Opioid Epidemic

Will we ever escape the plague of perscription drugs in this country?


Centers for Disease Control and Prevention. Original chart was cropped by User:Timeshifter. Freeware IrfanView was used. [Public domain]

An opioid epidemic is when opioid drugs become addictive and misused with significant medical, social, and economic consequences, including overdoses that result in death. Back in the 1990’s, medical communities were told that patients would not become addicted to opioid pain killers, and healthcare providers started prescribing them at a higher rate. In the beginning of 2017, 47,000 Americans died because of opioid overdose. Obviously, the technology of the time failed to predict the future epidemic.

Many people in the U.S. are dying after overdosing on opioids and the misuse of opioids is a serious crisis in America. 1.7 million  U.S. citizens suffered from substance use disorders related to prescription opioids. This problem is felt by everyone in America. Even students at Lafayette, like sophomore Dnijah Sparks, have strong opinions on the issue. When asked about the opioid issue, she said, “The opioid addiction is bad. It leaves a negative impact on young people’s lives, and it is not worth dying over. More doctors need to do more about people dying from opioid overdose and the misuse of opioids.”

Opioids are substances that produce morphine-like effects.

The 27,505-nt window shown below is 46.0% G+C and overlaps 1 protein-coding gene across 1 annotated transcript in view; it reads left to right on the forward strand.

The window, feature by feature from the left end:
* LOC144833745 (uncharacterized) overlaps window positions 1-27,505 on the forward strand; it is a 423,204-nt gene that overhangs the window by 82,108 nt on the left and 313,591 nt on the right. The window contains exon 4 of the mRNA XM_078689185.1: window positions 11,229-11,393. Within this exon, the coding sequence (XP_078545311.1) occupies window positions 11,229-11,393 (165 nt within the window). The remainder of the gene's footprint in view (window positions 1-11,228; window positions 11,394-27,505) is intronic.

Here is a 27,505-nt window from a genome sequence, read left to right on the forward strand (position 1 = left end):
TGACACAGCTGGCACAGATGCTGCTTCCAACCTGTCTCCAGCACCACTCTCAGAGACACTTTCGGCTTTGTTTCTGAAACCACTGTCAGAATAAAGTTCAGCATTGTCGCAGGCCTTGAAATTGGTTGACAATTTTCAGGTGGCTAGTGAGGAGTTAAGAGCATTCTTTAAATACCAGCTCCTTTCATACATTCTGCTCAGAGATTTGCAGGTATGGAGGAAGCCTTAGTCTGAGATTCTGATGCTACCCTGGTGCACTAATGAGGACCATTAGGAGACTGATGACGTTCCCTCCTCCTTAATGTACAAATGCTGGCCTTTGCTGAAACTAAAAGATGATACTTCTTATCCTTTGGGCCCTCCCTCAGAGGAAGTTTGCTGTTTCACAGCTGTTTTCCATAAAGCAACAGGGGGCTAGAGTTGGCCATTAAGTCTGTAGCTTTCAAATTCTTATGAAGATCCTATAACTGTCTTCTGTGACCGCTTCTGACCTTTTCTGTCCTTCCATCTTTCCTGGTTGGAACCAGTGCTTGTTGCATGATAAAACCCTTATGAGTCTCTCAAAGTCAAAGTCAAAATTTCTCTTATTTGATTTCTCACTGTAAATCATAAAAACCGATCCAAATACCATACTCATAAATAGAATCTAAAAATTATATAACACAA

According to the Department of Health and Human Services, 21- to 29%, of patients prescribe opioids misuse them. 12% of these patients develop an opioid related disorder. Due to the opioid crisis, the health department and human services are focusing on “advancing better practices for pain management, providing support research on pain and addiction, improving access to treatment and recovery services, and promoting use of overdose-reversing drugs.” If nothing is done we can expect as many as650,000 people will die within the next 10 years from opioid overdoses.

Opioids attach to proteins called opioid receptors on nerve cells in the brain, spinal cord, gut and other body parts. When this happens, opioids block pain messages sent from the body through the spinal cord to the brain. Although, opioids heal the pain, the risk of addiction is extremely high. There are dangerous side effects of opioids, too, including sleepiness, constipation, and nausea, as well as more serious side effects that can be deadly such as shallow breathing, slowed heart rate, and loss of consciousness.

Many individuals are injecting themselves with opioids.

Opioids can make your body and your brain believe that the drug is necessary for survival and that you cannot live without it. There are different types of opioids: codeine, hydrocodone, oxycodone, oxymorphone, and morphine. These can all be prescribed by doctors in pill form, but can also be taken as lollipops, or by injection.

People suffering from drug use disorder need treatment. This means therapy, medications, medical procedures, working with specialists, and the use of methadone. Methadone helps alleviate symptoms and withdraw cravings. There are different kinds of counseling to treat opioid misuse and addiction. Individual  counseling includes setting goals, cognitive-behavior therapy helps you stop negative patterns, motivational therapy helps build up motivation to stick to your treatment plan, and family counseling has family members and friends that are close to you help you repair and improve your relationships. Counselors can also refer you to other resources.

On November 6, 2019 Gerod Buckhalter, implanted a brain stimulation to treat opioid addiction. This intervention, designed to alter functions in the circuit of a persons brain, offers a hope of preventing people’s opioid addiction from worsening. The health department and more doctors, need to look more into the opioid epidemic and prevent more people from misusing opioids.